Eddie Jobson is an amazing musician. Case in point: his role in the British progressive rock band U.K. Not only could he play keyboards to a level that would make even Mozart smile, he was even more so a virtuoso on violin.
After their debut album, the prog rock supergroup lost its original drummer, Bill Bruford and lead guitarist extraordinaire Alan Holdsworth over creative differences. For their second album, “Danger Money”, U.K. replaced Bruford with the equally talented Terry Bozzio. The band decided to replace Holdsworth with…well, nobody. They instead placed more emphasis on Eddie Jobson’s keyboards and electric violin for the solos. Jobson was more than up to the challenge with their newer songs.
But what about playing the older songs live, on tour?
“Night After Night” answered that question in true evocation of Holdsworth’s talent. It’s on Alan Holdsworth’s solos where Eddie Jobson proves how amazing he is. He not only switches from keys to violin flawlessly but also adopts Holdsworth’s complex jazz infused solos perfectly to the violin without so much as flinching. If this was the album where you first heard U.K. you would swear the solos were written for electric violin.
Come to think of it, this is the album where I first heard U.K.
Well then, there you go.
Chilling and jamming to some jazz fusion courtesy of the violin musings from Jean-Luc Ponty’s true solo debut album.
Although he did come out with an album about five years prior, that album contained songs written primarily by Frank Zappa. “Upon The Wings Of Music” is a collection of songs that were also written by the French violinist.
Up to this point in his musical career, Jean-Luc Ponty was known primarily as a very in-demand session musician and was a former member of the Mahavishnu Orchestra, another very influential jazz fusion group (this is where I first discovered him). In an interview, Ponty said that he felt restricted not being able to perform his own music. Because of the recognition he had achieved while playing with others, Atlantic Records signed him almost immediately when he announced is solo intentions.
“Upon The Wings Of Music” was very successful on the Jazz charts and also had some crossover success, holding a place on Billboard’s Top 200 albums chart for several weeks.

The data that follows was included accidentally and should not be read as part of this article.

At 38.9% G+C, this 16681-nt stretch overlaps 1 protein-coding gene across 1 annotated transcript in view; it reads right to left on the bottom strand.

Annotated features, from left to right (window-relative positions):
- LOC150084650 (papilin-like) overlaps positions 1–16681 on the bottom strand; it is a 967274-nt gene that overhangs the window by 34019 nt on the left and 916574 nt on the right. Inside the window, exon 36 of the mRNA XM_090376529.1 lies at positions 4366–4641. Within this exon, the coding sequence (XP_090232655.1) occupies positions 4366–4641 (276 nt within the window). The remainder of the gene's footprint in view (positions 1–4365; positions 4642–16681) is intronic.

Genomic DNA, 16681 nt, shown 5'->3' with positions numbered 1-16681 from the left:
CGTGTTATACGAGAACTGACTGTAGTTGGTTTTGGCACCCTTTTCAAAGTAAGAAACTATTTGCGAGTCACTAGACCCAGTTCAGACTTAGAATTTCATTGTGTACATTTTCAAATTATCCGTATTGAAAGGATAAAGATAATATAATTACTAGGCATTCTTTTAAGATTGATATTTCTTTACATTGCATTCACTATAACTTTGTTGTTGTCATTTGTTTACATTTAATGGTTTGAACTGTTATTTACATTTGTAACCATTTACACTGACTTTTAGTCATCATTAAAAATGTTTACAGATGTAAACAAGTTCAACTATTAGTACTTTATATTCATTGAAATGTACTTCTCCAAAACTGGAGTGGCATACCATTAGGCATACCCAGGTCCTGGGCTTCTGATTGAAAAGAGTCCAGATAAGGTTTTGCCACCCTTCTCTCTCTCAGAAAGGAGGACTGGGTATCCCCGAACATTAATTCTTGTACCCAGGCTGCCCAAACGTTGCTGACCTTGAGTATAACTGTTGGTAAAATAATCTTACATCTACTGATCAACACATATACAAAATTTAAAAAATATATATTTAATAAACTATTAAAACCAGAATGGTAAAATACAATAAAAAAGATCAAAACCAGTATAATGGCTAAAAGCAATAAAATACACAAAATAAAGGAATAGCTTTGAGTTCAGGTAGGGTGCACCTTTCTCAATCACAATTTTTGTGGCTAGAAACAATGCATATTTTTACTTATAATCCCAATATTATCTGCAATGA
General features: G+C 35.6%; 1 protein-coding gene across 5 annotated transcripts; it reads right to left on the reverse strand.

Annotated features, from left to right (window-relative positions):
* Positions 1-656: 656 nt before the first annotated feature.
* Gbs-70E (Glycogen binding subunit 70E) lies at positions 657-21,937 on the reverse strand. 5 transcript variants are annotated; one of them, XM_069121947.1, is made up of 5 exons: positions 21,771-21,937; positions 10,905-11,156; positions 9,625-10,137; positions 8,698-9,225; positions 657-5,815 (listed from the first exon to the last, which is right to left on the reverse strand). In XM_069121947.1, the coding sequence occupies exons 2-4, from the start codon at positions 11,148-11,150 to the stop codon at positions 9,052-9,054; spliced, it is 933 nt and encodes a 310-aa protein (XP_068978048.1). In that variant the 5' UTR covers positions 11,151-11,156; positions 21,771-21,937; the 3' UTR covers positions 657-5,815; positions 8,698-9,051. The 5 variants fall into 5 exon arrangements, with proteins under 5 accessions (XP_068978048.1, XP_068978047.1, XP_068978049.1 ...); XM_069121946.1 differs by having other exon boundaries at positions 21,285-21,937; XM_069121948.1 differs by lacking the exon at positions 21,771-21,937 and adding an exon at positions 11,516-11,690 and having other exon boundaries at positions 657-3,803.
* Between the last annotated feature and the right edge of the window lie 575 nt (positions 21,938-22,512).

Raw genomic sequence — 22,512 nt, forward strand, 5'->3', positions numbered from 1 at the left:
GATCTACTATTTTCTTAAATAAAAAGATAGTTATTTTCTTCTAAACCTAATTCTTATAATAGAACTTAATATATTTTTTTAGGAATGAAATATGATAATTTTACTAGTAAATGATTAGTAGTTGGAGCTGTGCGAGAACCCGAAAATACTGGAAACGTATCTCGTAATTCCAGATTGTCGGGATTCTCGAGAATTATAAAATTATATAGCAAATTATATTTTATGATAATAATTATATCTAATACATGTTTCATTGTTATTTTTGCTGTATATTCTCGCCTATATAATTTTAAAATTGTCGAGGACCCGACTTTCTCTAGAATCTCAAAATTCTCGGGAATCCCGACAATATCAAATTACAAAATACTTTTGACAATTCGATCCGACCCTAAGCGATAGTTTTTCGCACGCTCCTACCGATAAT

I think “Larks Tongues In Aspic” is one of my favorite King Crimson albums because this, the fifth incarnation of the band, featured violin as one of the main instruments. It truly gave this album a distinctly unique character. Not that King Crimson’s music ever needed any help with being distinct or unique.
This was an album you had to be sure to take proper care of. It has many quiet passages, and if not treated properly the scratches could easily overwhelm the music. The album opens with one of those quiet passages, some soft percussion work by Bill Bruford and Jamie Muir, which leads into the an elegant violin intro played by David Cross, which is then torn out of existence by Robert Fripp’s frantic guitar work. This kind of slow then fast, quiet then loud roller coaster ride is a kind of theme throughout the entirety of “Larks Tongues In Aspic”. The glue holding all these diverse parts together is the solid bass playing by John wetton, who also does all the singing.
I suppose Larks tongue could be a difficult album for some to listen to, but it’s one well worth putting the effort into. Like a good brandy or a fine wine, “Larks Tongue In Aspic” is an acquired taste. It’s an album that intrigues your ears and mind. This is music that is intended to be interpreted, not merely listen to. Then again, that could be said of all King Crimson’s work.
I don’t know much about Stephane Grappelli, but I do know who Jean-Luc Ponty is, and if he looked up to Stephane Grappelli for his violin playing…well, that’s good enough for me.
Jean-Luc Ponty is a highly regarded classically trained violinist who found his calling to be not in classical music but in jazz. This I knew. What I didn’t know until reading the liner notes on this album was that Stephane Grappelli influenced Jean-Luc Ponty to throw himself into jazz music.
I knew early on in his career, Jean-Luc Ponty played and toured with Frank Zappa. What I didn’t know was that right after he finished touring with Zappa, he recorded this album with Stephane Grappelli, who was a jazz legend in Jean-Luc Ponty’s native France.
I knew I liked to go to garage sales to look for old vinyl records people were getting rid of for pennies on the dollar. What I didn’t know a couple of weeks ago when I stopped at that garage sale, was that I would end up finding an album that I had no idea existed, by an artist I revered, playing with an artist who he highly regarded. An album that will from that day forward remain one of the hidden treasures in my record collection.
An album that almost nobody knows.